‘Severe’ flu season could ‘persist for years’ once COVID restrictions end

NEW YORK — Remember life without masks and social distancing? While the world may be anxious to get back to pre-2020 living, a new study warns that as soon as pandemic safety precautions end, the flu will make a big comeback. Columbia University scientists report that COVID-19 safety measures have been helping to protect the public from influenza, but that means overall flu immunity has waned over the past two years or so.

Over the first ten weeks of widespread COVID-19 safety measures, influenza rates dropped by 60 percent. Once those rules expire, however, researchers believe far more people than usual will come down with the flu.

“In the short term, measures to control the spread of the coronavirus will likely continue to suppress the number of influenza infections, but after these measures are relaxed, with greater population-wide immune susceptibility to influenza could lead to a large outbreak,” says senior study author Sen Pei, PhD, assistant professor of environmental health sciences, in a university release. “This year, it’s more important than ever to get your flu shot. While we’re rightly focused on protecting ourselves against COVID-19, we shouldn’t forget about the flu, which can be fatal.”

COVID could impact flu seasons for years to come

Researchers used a computer model of influenza A/H1 and B, two influenza strains that circulated in early 2020, to quantify just how much both flu incidence and transmission declined following the implementation of non-pharmaceutical interventions (NPI) in most U.S. states on March 15, 2020. An “NPI” is just another term for a pandemic public safety measure such as travel restrictions, school closings, social distancing, and mask-wearing. The team also predicted influenza transmission rates on a national scale over the next five years.

The model predicts that as more and more safety measures end, a “large-scale influenza outbreak” will likely occur. Moreover, future flu seasons will be more intense as well, before eventually returning to the usual pre-pandemic numbers. American influenza deaths have varied widely over the past decade. For instance, while 2011-2012 saw 12,000 deaths, 2017-2018 experienced 61,000.

“Our projections show that the downstream, ripple-effects of pandemic public health measures could persist for a number of years,” Prof. Pei adds.

COVID safety mandates actually making the flu worse?

Researchers explain that a number of still-unknown factors will dictate the severity of the post-COVID flu outbreak. One major element is just how long these safety measures will stay in place. The longer people continue to social distance and wear masks, the greater the number of individuals more susceptible to influenza. Ironically, this suggests that U.S. states and areas with high levels of COVID-19 safety measure compliance may actually be more at risk of a severe flu outbreak.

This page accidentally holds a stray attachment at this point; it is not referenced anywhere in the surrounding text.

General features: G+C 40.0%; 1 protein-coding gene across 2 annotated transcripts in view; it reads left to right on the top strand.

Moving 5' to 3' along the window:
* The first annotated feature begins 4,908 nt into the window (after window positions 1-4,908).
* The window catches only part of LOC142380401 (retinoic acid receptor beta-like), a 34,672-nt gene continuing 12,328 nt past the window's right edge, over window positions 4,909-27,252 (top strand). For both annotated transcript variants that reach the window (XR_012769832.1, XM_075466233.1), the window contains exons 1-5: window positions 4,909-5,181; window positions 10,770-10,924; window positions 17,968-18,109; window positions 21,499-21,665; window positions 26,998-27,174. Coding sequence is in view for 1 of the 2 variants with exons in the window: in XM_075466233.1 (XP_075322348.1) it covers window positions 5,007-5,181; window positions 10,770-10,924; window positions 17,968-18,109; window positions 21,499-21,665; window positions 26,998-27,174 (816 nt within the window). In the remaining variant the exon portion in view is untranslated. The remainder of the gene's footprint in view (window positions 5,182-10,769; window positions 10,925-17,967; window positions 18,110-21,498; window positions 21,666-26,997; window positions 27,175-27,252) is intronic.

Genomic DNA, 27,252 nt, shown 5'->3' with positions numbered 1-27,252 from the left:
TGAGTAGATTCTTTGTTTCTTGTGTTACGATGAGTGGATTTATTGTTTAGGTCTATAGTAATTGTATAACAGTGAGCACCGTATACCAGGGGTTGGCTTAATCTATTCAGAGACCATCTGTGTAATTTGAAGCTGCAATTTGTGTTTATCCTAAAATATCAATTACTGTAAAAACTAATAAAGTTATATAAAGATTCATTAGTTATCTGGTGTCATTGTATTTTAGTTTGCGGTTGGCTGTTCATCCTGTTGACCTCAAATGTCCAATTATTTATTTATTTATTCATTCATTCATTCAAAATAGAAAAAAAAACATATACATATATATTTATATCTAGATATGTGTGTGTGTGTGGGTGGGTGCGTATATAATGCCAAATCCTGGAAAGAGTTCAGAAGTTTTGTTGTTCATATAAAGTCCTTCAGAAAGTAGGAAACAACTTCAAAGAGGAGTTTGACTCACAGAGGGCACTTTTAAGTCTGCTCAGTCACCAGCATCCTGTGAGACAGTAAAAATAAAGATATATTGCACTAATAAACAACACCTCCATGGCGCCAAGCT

The decline in global flu activity due to COVID-19 safety measures will also likely make it harder to produce effective vaccines for future flu strains. Finally, the recent observed suppression in flu activity and frequency may cause an uptick in new strains, particularly a new form of the A/H3 strain which has a high mortality rate.

On the other hand, certain conditions may promote a less severe future flu outbreak. Study authors admit that it’s possible the observed suppression of influenza during the 10-week study period may be an overestimation due to many people avoiding hospitals and doctors in general during the pandemic.

Alternatively, it’s possible that antigenic escape, and not waning immunity, is the main driver of flu susceptibility within a given population. Antigenic escape refers to mutations within a virus allowing it to evade an immune system. If that were to be the case, the flu would actually have a hard time mutating while public safety measures are in place.

The study appears in The Journal of Infectious Diseases.

Follow on Google News

About the Author

John Anderer

Born blue in the face, John has been writing professionally for over a decade and covering the latest scientific research for StudyFinds since 2019. His work has been featured by Business Insider, Eat This Not That!, MSN, Ladders, and Yahoo!

Studies and abstracts can be confusing and awkwardly worded. He prides himself on making such content easy to read, understand, and apply to one’s everyday life.

The contents of this website do not constitute advice and are provided for informational purposes only. See our full disclaimer